He had been looking for some spare change, so he looked around and happened to find an experimenter at the university medical center who was doing a study on colorblindness. You could join the experiment as a participant for some modest amount of money. So he went over and got tested. The experimenter ran him through the spectrum, and measured his responses. At the end of the session, the experimenter took off the last (violet) filters and turned away. My friend, following the protocol, said "violet", and the experimenter, surprised, turned back and said "you can't see that" -- the remaining light frequency being beyond the normal range of human vision. But he could. There followed a quick verification. The experimenter was obviously intrigued and excited, and wanted my friend to come back for lots more testing. But he didn't want to play a lab rat, so he declined -- and there was never any further scientific data on his case.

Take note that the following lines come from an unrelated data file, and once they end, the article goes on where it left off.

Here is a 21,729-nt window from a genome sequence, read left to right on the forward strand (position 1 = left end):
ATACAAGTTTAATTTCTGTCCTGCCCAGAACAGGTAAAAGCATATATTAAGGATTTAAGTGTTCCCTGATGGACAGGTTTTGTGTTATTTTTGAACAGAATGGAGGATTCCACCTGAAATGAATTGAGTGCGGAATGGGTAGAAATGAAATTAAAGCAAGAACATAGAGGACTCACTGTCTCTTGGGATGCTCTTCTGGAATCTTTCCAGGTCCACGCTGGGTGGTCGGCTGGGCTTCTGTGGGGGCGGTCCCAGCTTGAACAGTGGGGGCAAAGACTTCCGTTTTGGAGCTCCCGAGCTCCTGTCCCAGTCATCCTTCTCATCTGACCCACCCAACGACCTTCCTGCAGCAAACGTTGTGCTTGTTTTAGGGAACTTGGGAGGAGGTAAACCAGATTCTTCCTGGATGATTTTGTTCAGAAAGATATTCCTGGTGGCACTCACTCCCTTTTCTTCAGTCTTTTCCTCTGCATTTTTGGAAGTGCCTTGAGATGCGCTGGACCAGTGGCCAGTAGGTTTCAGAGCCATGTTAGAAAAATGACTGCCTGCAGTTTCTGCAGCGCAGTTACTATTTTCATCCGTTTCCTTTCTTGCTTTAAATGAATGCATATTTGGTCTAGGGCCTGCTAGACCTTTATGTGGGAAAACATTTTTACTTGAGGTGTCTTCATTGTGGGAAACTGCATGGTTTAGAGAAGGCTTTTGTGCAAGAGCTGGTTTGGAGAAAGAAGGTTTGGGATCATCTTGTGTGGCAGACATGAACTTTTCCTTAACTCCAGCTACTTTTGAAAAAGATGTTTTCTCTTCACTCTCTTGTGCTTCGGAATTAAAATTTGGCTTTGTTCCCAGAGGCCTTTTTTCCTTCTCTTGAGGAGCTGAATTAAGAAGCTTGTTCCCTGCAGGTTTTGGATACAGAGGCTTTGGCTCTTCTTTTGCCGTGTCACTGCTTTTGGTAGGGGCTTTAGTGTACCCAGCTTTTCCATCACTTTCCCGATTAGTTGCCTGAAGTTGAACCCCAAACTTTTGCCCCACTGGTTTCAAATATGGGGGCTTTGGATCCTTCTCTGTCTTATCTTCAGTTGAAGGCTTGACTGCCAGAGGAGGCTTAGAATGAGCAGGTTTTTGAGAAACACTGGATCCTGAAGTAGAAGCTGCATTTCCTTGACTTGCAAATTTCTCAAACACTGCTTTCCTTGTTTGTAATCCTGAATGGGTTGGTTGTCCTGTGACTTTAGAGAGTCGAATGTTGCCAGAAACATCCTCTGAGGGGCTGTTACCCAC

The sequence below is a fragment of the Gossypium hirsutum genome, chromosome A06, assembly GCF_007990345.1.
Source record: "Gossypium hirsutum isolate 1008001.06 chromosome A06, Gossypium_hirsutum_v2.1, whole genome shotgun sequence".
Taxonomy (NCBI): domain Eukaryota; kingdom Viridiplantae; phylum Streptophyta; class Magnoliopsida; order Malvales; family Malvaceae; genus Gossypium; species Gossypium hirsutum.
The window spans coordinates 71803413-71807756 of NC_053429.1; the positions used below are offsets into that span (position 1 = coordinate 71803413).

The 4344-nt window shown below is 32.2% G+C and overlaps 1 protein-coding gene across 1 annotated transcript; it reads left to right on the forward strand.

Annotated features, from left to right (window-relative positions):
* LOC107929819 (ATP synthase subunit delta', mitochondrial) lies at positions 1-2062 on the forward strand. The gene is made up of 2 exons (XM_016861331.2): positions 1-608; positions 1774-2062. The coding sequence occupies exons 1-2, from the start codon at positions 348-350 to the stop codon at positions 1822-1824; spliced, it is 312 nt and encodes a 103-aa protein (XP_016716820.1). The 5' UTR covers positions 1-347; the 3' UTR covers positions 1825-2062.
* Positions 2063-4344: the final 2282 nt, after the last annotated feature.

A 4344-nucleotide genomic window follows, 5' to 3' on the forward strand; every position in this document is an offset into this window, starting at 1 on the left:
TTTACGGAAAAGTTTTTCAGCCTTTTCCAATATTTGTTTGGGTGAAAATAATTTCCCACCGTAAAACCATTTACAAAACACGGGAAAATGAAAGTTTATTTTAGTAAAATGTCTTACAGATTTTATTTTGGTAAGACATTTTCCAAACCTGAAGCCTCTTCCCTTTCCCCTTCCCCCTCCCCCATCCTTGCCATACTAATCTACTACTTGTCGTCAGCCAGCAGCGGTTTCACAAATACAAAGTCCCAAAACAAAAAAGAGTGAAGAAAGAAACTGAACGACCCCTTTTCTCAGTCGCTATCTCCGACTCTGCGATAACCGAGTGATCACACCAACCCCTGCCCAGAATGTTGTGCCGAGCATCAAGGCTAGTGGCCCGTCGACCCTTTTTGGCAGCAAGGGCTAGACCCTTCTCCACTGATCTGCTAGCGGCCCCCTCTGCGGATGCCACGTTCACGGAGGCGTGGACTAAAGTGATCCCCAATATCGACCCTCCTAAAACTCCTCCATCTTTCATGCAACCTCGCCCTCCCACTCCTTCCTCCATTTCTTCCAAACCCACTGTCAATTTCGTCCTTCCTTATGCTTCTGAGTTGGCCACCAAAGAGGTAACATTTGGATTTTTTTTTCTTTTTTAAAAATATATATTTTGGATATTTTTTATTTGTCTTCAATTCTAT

Have your students create a plot diagram of the events from a story on Storyboard That. Not only is this a great way to teach the parts of the plot, but it reinforces major events and help students develop greater understanding of literary structures. In a five-cell storyboard, have students represent the major plot points of this story in sequence using exposition, rising action, climax, falling action, and resolution . They should use the description boxes to explain what is happening during each part. Facial expressions and different coloring can really bring out the drama of these moments!